You would be hard-pressed to find too many people who know more about the Titanic than Michael Booth.
Mr Booth has spent a lifetime gathering knowledge and artifacts about the famous ship, which sank in the Atlantic in the early hours of April 15, 1912.
His fervour for the sunken ship has seen him deliver talks, host dinners and most recently play the part of the doomed Captain Smith in two special events.
He donned his specially-made coat first for Beyond Cinema: The Titanic Experience on Sydney Harbour and then again for Titanic: The Exhibition.
Mr Booth, from Harrington Park in the Sydney’s Macarthur region, said it was his coat that impressed organisers.
“I don’t think I would have got the role without it,” he said.
The coat was purchased in Belfast – where the Titanic was made – with shoulder and sleeve elements ordered from India and buttons, each costing $20, bought from the American company which originally made the buttons for the Titanic crew.
Mr Booth’s fascination with the great ship began when he was a child, hearing stories of his grandfather setting foot on the vessel.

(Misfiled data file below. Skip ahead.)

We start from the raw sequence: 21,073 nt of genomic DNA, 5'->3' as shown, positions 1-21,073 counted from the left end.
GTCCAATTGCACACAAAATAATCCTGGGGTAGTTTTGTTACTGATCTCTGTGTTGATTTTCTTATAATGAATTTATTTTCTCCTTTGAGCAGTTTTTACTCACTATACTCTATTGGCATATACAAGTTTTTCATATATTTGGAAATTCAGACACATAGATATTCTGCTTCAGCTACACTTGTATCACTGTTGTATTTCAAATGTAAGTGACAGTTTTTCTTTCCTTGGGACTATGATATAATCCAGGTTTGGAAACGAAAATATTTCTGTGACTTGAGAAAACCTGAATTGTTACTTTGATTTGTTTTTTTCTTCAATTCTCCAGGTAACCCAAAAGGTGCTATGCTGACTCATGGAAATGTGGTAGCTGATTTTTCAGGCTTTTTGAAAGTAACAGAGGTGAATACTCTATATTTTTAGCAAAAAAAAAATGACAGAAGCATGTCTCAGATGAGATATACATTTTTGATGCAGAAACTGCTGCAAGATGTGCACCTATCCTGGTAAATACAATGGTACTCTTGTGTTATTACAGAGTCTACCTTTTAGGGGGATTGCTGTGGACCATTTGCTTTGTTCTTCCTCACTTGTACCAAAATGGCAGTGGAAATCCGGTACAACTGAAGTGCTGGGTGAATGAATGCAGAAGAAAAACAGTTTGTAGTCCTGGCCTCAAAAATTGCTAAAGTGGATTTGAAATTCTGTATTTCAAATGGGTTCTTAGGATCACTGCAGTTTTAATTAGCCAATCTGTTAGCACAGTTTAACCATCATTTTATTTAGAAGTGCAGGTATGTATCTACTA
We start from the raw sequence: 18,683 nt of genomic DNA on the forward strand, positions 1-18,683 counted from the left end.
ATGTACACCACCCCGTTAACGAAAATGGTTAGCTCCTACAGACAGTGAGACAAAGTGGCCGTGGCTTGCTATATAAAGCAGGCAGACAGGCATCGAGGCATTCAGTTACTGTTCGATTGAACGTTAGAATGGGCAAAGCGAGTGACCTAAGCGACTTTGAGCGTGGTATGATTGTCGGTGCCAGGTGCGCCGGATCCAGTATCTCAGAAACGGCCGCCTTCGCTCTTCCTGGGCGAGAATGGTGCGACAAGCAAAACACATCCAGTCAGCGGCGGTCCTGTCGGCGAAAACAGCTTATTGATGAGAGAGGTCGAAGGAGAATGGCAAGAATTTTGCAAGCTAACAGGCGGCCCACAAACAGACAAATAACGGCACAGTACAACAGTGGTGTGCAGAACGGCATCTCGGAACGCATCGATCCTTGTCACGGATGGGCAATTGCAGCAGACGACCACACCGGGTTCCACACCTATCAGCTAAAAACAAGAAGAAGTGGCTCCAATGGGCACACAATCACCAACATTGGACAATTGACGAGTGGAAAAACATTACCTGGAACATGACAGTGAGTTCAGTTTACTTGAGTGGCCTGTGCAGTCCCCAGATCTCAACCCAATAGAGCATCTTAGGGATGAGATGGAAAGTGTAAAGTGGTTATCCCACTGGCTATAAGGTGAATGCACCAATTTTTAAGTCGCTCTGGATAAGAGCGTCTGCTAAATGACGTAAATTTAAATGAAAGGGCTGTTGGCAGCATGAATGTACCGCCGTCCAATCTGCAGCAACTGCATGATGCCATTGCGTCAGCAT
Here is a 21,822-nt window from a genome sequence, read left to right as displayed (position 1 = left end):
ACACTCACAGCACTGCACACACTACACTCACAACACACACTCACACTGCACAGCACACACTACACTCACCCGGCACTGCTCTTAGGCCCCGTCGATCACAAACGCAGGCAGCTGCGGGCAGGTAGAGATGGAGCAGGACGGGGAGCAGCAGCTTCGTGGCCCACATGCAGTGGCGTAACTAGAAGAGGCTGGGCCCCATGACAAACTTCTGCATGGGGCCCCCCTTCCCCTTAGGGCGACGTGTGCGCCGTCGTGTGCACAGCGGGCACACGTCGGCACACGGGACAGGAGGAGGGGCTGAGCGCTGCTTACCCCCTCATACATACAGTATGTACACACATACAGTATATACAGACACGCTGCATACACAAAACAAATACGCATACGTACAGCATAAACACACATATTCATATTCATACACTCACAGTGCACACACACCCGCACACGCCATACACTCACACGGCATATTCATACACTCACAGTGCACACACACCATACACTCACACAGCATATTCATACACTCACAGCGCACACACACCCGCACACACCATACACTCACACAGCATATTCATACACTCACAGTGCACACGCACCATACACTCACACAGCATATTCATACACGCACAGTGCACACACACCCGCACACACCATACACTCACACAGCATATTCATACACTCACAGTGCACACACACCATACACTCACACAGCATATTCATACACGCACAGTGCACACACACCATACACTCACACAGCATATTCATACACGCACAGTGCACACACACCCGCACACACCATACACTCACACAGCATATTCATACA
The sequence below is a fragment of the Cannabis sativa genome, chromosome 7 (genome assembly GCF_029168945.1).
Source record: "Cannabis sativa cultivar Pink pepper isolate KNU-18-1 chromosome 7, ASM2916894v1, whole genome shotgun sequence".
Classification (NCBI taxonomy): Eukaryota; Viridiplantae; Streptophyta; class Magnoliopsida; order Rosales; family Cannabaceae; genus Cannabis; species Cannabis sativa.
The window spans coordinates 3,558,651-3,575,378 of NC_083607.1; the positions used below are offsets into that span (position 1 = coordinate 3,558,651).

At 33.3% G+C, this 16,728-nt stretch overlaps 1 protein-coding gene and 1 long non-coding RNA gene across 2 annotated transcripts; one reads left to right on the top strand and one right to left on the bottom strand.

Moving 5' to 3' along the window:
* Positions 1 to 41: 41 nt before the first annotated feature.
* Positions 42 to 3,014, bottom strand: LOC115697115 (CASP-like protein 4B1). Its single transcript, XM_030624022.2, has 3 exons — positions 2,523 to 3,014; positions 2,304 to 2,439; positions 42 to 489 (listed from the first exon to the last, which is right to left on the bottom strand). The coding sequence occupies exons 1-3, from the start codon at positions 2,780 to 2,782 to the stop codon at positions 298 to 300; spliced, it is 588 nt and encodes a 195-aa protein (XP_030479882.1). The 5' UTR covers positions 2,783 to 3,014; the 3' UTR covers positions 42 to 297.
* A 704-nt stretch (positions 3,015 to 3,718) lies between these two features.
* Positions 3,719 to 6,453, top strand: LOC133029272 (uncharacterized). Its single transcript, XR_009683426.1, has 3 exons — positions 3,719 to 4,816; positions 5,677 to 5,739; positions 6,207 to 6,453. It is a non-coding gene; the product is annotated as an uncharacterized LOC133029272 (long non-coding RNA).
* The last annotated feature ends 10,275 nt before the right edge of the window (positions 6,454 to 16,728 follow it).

“My grandfather was born in Belfast and at the age of seven he stood on the deck of the Titanic.”
“His father was in the D’Oyly Carte, which was a famous opera company, so he was well-known and that’s how he got my grandfather on the ship as it went down the slipway.
“The unfortunate thing was he passed away in 1984, just before Robert Ballard found the Titanic in 1985. It was a damn shame he just missed it.”
Mr Booth grew up devouring information about the Titanic and has watched a great many of the films and documentaries made about the ship.
He has also collected plenty of memorabilia, including trinkets that were found on the sunken ship.
“I love doing my talks,” he said. “I love the experience of sharing things that so many people don’t know.
“For instance, there were 465 empty seats in the lifeboats – most people don’t know that.
“I could talk for hours just about the furnishings or what was served in the restaurant.”
Mr Booth has also held two themed dinners at Camden Civic Centre, where guests dressed up in 1910s clothing and were served the same food that was eaten on the ship.
They were given boarding passes and later learnt if they were one of the survivors or the victims of the disaster.
He is hoping to be called upon to act as Mr Smith again when Titanic: The Exhibition is shown in Shanghai.